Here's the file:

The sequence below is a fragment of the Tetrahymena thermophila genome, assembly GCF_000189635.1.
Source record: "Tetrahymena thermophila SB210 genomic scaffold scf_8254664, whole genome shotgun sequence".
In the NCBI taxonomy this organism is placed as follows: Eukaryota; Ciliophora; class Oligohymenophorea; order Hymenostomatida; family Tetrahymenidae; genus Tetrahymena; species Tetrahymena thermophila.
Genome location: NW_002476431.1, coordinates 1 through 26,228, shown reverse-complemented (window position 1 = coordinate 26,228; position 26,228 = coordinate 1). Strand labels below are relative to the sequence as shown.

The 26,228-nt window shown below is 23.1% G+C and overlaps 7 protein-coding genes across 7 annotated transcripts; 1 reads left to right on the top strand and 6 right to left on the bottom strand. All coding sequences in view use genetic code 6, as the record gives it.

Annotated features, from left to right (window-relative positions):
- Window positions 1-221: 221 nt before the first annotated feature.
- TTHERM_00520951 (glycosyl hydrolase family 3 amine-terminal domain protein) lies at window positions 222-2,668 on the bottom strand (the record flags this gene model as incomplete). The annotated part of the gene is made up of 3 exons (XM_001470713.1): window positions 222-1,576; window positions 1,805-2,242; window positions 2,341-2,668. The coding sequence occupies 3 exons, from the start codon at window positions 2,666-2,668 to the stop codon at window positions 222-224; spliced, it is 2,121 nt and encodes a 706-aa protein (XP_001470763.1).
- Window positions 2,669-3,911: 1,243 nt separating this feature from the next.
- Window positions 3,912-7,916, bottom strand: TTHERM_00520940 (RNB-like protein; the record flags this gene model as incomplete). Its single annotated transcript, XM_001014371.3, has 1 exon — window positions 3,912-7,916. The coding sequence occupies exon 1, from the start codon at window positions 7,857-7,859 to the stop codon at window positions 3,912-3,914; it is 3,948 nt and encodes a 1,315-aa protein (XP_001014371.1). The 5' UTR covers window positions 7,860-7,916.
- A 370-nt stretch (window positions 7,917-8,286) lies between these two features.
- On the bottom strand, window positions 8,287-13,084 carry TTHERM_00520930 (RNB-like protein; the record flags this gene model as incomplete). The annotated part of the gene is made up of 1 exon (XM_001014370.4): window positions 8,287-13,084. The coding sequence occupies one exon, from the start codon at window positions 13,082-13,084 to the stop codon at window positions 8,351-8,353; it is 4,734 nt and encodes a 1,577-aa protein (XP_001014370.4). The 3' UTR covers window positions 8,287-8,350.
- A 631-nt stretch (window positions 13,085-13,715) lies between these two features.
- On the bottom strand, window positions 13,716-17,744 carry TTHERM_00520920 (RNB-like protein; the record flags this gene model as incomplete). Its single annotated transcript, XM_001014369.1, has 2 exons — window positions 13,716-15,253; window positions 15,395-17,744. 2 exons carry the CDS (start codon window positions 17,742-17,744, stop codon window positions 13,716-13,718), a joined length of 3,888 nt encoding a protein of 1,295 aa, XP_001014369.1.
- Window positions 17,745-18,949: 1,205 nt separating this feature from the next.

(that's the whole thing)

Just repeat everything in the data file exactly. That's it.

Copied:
The sequence below is a fragment of the Tetrahymena thermophila genome, assembly GCF_000189635.1.
Source record: "Tetrahymena thermophila SB210 genomic scaffold scf_8254664, whole genome shotgun sequence".
In the NCBI taxonomy this organism is placed as follows: Eukaryota; Ciliophora; class Oligohymenophorea; order Hymenostomatida; family Tetrahymenidae; genus Tetrahymena; species Tetrahymena thermophila.
Genome location: NW_002476431.1, coordinates 1 through 26,228, shown reverse-complemented (window position 1 = coordinate 26,228; position 26,228 = coordinate 1). Strand labels below are relative to the sequence as shown.

The 26,228-nt window shown below is 23.1% G+C and overlaps 7 protein-coding genes across 7 annotated transcripts; 1 reads left to right on the top strand and 6 right to left on the bottom strand. All coding sequences in view use genetic code 6, as the record gives it.

Annotated features, from left to right (window-relative positions):
- Window positions 1-221: 221 nt before the first annotated feature.
- TTHERM_00520951 (glycosyl hydrolase family 3 amine-terminal domain protein) lies at window positions 222-2,668 on the bottom strand (the record flags this gene model as incomplete). The annotated part of the gene is made up of 3 exons (XM_001470713.1): window positions 222-1,576; window positions 1,805-2,242; window positions 2,341-2,668. The coding sequence occupies 3 exons, from the start codon at window positions 2,666-2,668 to the stop codon at window positions 222-224; spliced, it is 2,121 nt and encodes a 706-aa protein (XP_001470763.1).
- Window positions 2,669-3,911: 1,243 nt separating this feature from the next.
- Window positions 3,912-7,916, bottom strand: TTHERM_00520940 (RNB-like protein; the record flags this gene model as incomplete). Its single annotated transcript, XM_001014371.3, has 1 exon — window positions 3,912-7,916. The coding sequence occupies exon 1, from the start codon at window positions 7,857-7,859 to the stop codon at window positions 3,912-3,914; it is 3,948 nt and encodes a 1,315-aa protein (XP_001014371.1). The 5' UTR covers window positions 7,860-7,916.
- A 370-nt stretch (window positions 7,917-8,286) lies between these two features.
- On the bottom strand, window positions 8,287-13,084 carry TTHERM_00520930 (RNB-like protein; the record flags this gene model as incomplete). The annotated part of the gene is made up of 1 exon (XM_001014370.4): window positions 8,287-13,084. The coding sequence occupies one exon, from the start codon at window positions 13,082-13,084 to the stop codon at window positions 8,351-8,353; it is 4,734 nt and encodes a 1,577-aa protein (XP_001014370.4). The 3' UTR covers window positions 8,287-8,350.
- A 631-nt stretch (window positions 13,085-13,715) lies between these two features.
- On the bottom strand, window positions 13,716-17,744 carry TTHERM_00520920 (RNB-like protein; the record flags this gene model as incomplete). Its single annotated transcript, XM_001014369.1, has 2 exons — window positions 13,716-15,253; window positions 15,395-17,744. 2 exons carry the CDS (start codon window positions 17,742-17,744, stop codon window positions 13,716-13,718), a joined length of 3,888 nt encoding a protein of 1,295 aa, XP_001014369.1.
- Window positions 17,745-18,949: 1,205 nt separating this feature from the next.